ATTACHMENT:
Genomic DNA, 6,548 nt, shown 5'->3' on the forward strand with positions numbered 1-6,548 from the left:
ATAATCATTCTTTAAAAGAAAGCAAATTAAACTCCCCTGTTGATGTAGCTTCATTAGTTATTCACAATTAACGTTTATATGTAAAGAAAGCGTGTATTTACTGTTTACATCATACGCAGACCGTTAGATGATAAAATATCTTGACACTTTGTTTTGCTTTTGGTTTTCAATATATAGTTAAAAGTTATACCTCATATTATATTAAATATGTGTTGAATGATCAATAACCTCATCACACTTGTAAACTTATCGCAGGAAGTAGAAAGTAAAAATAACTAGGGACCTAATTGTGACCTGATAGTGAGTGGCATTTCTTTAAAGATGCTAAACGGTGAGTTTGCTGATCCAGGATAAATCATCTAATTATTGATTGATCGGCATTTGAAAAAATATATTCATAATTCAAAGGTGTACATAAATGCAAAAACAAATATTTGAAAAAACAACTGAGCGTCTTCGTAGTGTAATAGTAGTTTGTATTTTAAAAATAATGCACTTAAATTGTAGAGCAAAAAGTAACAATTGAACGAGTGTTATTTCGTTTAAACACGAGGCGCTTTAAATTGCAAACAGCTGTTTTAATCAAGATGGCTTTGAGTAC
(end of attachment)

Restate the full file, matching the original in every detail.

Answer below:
Genomic DNA, 6,548 nt, shown 5'->3' on the forward strand with positions numbered 1-6,548 from the left:
ATAATCATTCTTTAAAAGAAAGCAAATTAAACTCCCCTGTTGATGTAGCTTCATTAGTTATTCACAATTAACGTTTATATGTAAAGAAAGCGTGTATTTACTGTTTACATCATACGCAGACCGTTAGATGATAAAATATCTTGACACTTTGTTTTGCTTTTGGTTTTCAATATATAGTTAAAAGTTATACCTCATATTATATTAAATATGTGTTGAATGATCAATAACCTCATCACACTTGTAAACTTATCGCAGGAAGTAGAAAGTAAAAATAACTAGGGACCTAATTGTGACCTGATAGTGAGTGGCATTTCTTTAAAGATGCTAAACGGTGAGTTTGCTGATCCAGGATAAATCATCTAATTATTGATTGATCGGCATTTGAAAAAATATATTCATAATTCAAAGGTGTACATAAATGCAAAAACAAATATTTGAAAAAACAACTGAGCGTCTTCGTAGTGTAATAGTAGTTTGTATTTTAAAAATAATGCACTTAAATTGTAGAGCAAAAAGTAACAATTGAACGAGTGTTATTTCGTTTAAACACGAGGCGCTTTAAATTGCAAACAGCTGTTTTAATCAAGATGGCTTTGAGTAC